Protect the Protest Petition Law in NC

Fallonia Parker
Fallonia Parker 5 Comments
154 SignaturesGoal: 1,000

Petition To: Governor  Pat McCrory Rep. Thom Tillis, Speaker of the House Senator Phil Berger, President Pro Tempore, Senate What action is needed at this time: Please sign this petition to ask the NC Legislature to protect your rights as a homeowner and NOT to repeal the “Protest Petition” law. The Legislature is trying to finish their session this week so please sign and share with your contacts asap. Why is this important: If the Protest Petition option is repealed, homeowners will have no recourse to protect their own property rights from the potential negative impacts of new development.  


Every development proposal creates some community impacts such as more traffic, noise, stormwater runoff and so forth. A Protest Petition acknowledges that adjacent property owners are almost always impacted the most, and therefore should receive added protection. Although Protest Petitions are seldom used, their repeal will make it harder to promote quality growth that also protects property owners rights in existing neighborhoods across North Carolina. 
 
The Protest Petitions law, started in 1923, was designed to give homeowners a voice when new developments that require rezoning are planned adjacent to their properties. The Protest Petition is composed of the signatures of people who own at least 5 percent of a 100-foot buffer around the proposed development. When such a valid Protest Petition is filed, the proposed project requires approval of three quarters of the local board (City Council, Town Council). This is a state-wide law which affects homeowners in municipalities across NC.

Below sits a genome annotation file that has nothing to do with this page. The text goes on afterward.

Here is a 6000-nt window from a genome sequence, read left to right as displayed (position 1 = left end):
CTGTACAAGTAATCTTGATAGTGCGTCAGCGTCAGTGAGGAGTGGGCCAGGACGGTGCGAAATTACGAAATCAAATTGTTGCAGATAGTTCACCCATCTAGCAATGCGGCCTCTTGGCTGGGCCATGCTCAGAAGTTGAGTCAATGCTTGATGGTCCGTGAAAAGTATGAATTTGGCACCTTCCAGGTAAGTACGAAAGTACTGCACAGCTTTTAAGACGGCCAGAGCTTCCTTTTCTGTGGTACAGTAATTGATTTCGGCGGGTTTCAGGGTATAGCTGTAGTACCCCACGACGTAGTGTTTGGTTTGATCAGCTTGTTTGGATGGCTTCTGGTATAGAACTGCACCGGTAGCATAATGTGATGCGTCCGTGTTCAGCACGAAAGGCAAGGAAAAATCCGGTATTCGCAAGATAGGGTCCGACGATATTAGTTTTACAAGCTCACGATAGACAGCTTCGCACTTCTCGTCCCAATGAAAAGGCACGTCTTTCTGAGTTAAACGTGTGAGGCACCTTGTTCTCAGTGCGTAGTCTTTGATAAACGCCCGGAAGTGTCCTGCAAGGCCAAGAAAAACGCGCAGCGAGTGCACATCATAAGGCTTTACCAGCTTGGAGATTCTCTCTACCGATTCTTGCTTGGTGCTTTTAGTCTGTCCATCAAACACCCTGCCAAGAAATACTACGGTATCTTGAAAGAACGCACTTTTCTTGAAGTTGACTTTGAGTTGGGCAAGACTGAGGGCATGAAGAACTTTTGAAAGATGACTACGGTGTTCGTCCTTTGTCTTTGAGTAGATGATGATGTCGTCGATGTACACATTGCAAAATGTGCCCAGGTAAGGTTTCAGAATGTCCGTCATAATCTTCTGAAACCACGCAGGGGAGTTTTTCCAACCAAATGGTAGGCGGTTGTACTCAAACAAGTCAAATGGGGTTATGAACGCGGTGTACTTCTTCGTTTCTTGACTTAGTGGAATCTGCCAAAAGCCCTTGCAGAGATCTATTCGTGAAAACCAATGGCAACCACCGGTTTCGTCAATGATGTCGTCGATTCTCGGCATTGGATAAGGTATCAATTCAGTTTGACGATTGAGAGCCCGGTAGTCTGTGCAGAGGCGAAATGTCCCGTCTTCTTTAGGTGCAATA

Please spread the word today before the bill is enacted. 

Sponsor

Community SCALE of Raleigh, North Carolina Community SCALE's mission is to preserve the character and integrity of Raleigh's diverse neighborhoods. Community SCALE will achieve its mission through leadership, education, advocacy, and the formation of creative partnerships to encourage development that, when it happens, respects the existing built environment, the natural environment, and the history of individual neighborhoods. 

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